The so-called “Summer of Love” took place in San Francisco, California in 1967.
It turned the San Francisco Bay area into a tourist destination for the curious and thrill-seeking; those wanting to witness the “Hippie” phenomenon for themselves. The newspapers made it sound like the media event of the year.
On February 6, 1967, Newsweek printed a four-page, four-color spread titled, “Dropouts on a Mission.” On March 17, Time published, “Love on Haight” (a reference to the now-famous Haight-Ashbury District). Then on June 6, Newsweek hit the newsstands with, “The Hippies are Coming!”
Soon, the Hippie convergence in the city became not just a media spectacle, but a phenomenon some likened to a religious pilgrimage. Numbers eventually reached an estimated 100,000 kids, drug dealers, tourists, journalists, the homeless, and the purely inquisitive wanting to bear witness.
But for those curious enough to venture outside the “Haight,” some found themselves confronted by an entirely different kind of spectacle. A pitch-black Victorian house standing in stark contrast to all the other houses around it. The house was used by Anton LaVey as the headquarters of his “Church of Satan.”
It was in this ominous house that LaVey conducted Satanic seminars and rituals. Including one of the most notorious: the Satanic baptism of his daughter Zeena Schreck in 1967.
LaVey is quoted by those who attended the baptism as reciting, “Hail Zeena! Hail Satan!” over the nude body of a woman serving as the “Satanic Altar.”
LaVey’s Early Life
Howard Stanton LaVey was born on April 11, 1930, in Chicago, Illinois. His parents, Michael Joseph LaVey and Gertrude Augusta (née Coultron) were natives of Georgia and Ukraine (Russian Empire), respectively. They immigrated to Ohio in 1893.
Shortly after Howard was born, the couple relocated to San Francisco. This is where LaVey’s father worked in real estate and sold auto parts, while his mother Gertrude was a homemaker.
By all indications, LaVey’s childhood was rather unremarkable. Aside from developing an interest in playing the accordion, the organ (which he is said to have played in a Baptist church), and the oboe (which he played in the school band), few activities interested him.
By age 16, he knew traditional school was not for him and planned to quit to join the circus.
LaVey dropped out of Tamalpais High School in Mill Valley. He ran away and joined the Clyde Beatty Circus. Then later, he worked for various carnivals. First as a roustabout, then as a musician playing the calliope.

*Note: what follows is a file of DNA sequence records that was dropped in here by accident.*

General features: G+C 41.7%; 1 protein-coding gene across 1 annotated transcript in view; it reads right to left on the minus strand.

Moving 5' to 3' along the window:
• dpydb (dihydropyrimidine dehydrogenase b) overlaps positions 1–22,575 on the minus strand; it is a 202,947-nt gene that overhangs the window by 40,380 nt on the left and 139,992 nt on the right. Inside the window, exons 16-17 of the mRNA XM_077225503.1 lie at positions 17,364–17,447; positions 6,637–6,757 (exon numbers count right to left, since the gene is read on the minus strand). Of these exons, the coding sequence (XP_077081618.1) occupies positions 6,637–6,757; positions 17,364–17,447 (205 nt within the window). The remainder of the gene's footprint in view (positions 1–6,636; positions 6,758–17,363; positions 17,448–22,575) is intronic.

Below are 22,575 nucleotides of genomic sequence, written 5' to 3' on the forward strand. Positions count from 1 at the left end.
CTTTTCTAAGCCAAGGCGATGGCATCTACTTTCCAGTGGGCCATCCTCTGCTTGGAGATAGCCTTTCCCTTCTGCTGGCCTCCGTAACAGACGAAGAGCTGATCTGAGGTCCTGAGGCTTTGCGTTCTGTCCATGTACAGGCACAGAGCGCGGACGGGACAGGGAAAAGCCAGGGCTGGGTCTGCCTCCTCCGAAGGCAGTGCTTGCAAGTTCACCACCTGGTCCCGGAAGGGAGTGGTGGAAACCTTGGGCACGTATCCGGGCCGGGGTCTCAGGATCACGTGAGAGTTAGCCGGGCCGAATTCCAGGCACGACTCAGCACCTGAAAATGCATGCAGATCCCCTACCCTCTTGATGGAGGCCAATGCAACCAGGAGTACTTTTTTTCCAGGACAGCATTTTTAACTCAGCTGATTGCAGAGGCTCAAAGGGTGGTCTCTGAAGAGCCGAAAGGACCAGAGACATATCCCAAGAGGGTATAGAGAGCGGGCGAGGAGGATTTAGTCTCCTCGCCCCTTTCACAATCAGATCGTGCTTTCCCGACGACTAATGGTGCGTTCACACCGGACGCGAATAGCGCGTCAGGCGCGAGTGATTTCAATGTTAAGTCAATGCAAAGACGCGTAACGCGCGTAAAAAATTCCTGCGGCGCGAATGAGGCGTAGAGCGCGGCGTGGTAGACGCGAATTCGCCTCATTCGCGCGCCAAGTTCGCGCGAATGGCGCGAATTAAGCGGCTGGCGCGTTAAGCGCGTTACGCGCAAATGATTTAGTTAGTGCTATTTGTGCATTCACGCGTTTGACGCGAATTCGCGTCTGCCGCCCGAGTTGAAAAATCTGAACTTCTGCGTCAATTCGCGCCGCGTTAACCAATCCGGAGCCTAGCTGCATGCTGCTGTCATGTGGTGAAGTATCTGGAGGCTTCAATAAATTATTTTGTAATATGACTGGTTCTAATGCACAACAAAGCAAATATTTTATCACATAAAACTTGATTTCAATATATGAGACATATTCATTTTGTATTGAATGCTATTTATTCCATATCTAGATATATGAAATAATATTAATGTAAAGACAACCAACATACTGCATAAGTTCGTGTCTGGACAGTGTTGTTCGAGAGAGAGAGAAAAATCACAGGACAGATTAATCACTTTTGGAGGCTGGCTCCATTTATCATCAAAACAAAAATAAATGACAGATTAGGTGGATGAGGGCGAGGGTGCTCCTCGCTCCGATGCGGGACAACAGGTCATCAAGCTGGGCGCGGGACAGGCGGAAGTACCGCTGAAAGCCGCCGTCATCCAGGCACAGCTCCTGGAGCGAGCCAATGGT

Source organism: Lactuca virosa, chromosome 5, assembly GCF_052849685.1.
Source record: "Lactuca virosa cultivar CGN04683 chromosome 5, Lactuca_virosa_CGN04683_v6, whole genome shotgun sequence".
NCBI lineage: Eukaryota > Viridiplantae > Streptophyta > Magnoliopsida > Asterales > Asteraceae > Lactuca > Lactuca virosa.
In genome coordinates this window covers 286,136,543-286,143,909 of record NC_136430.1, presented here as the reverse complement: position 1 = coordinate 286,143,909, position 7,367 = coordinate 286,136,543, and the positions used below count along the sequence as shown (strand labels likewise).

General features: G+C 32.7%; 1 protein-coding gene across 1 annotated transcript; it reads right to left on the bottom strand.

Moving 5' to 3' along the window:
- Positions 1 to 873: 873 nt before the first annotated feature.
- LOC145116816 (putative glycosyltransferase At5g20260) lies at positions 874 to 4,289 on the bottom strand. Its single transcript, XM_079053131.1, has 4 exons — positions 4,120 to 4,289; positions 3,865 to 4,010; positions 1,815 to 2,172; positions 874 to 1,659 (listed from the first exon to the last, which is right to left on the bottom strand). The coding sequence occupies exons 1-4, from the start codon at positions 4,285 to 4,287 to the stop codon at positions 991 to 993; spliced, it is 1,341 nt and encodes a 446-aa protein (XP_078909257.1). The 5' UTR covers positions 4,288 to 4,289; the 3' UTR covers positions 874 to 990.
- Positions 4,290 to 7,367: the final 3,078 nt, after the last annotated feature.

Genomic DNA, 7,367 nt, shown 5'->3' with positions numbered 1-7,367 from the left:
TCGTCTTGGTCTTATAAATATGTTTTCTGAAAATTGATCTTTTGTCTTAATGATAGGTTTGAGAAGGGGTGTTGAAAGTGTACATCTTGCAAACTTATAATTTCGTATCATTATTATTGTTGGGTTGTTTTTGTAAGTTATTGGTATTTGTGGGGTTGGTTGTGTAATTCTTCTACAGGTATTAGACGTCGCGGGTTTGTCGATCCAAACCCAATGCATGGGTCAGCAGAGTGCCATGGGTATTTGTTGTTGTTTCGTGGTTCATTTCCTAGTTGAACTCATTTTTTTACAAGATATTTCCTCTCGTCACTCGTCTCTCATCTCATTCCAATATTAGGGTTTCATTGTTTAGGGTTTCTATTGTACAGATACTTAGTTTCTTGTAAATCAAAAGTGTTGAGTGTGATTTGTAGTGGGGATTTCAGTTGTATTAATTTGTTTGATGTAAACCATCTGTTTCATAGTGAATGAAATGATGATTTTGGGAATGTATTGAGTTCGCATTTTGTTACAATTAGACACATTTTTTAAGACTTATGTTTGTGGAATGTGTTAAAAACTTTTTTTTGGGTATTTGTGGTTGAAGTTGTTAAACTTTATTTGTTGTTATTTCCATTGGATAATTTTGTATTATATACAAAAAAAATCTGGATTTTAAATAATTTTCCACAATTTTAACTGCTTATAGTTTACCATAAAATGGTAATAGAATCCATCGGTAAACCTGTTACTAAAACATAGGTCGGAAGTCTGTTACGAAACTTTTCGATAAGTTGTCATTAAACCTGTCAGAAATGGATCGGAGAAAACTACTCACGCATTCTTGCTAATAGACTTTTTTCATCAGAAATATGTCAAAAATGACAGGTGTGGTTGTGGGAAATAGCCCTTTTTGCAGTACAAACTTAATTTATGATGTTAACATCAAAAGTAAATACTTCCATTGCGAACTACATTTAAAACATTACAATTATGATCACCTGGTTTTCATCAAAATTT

LaVey would later write that his experience working carnivals and tent-show revivals taught him more about human nature than anything else in his life:
“On Saturday night I would see men lusting after half-naked girls dancing at the carnival, and on Sunday morning . . . I would see these same men sitting in the pews with their wives and children, asking God to forgive them of carnal desires. And the next Saturday night they’d be back at the carnival or some other place of indulgence. I knew then that the Christian Church thrives on hypocrisy, and that man’s carnal nature will out!”—The Satanic Bible, Anton Szandor LaVey
Truth and Deception
Only after LaVey’s death in 1997 did those who met him as a young man realize that much of what they thought they knew was an exaggeration or pure fabrication. While much of LaVey’s life has been documented, an unknown portion was apparently manufactured by LaVey himself.
What is known for a fact is that at about the age of 20, LaVey returned to San Francisco. He claimed to have worked as a lion tamer with the circus, made a living as a professional organist (in bars, lounges, and nightclubs), worked as a psychic, and slept with Marilyn Monroe—among other outlandish claims.
His self-aggrandizement caught the attention of 15-year-old Carole Lansing, whom he married the following year. The couple had their first child in 1952, Karla LaVey.
To avoid the Korean War draft, LaVey enrolled as a student at City College of San Francisco, where he studied criminology. There’s no record of him completing his degree.
Nonetheless, he claimed to have landed a job as a photographer for the San Francisco Police Department, where he said he worked for three years. He also dabbled as a “psychic investigator.” (Again, there is no proof LaVey worked a day for the SFPD.)
In 1960, LaVey and his wife Carole divorced. LaVey quickly became involved with self-described sorceress Diane Hegarty. Though the two never married, Hegarty remained his companion for 24 years and gave birth to LaVey’s second daughter, Zeena Galatea Schreck (LaVey) in 1963.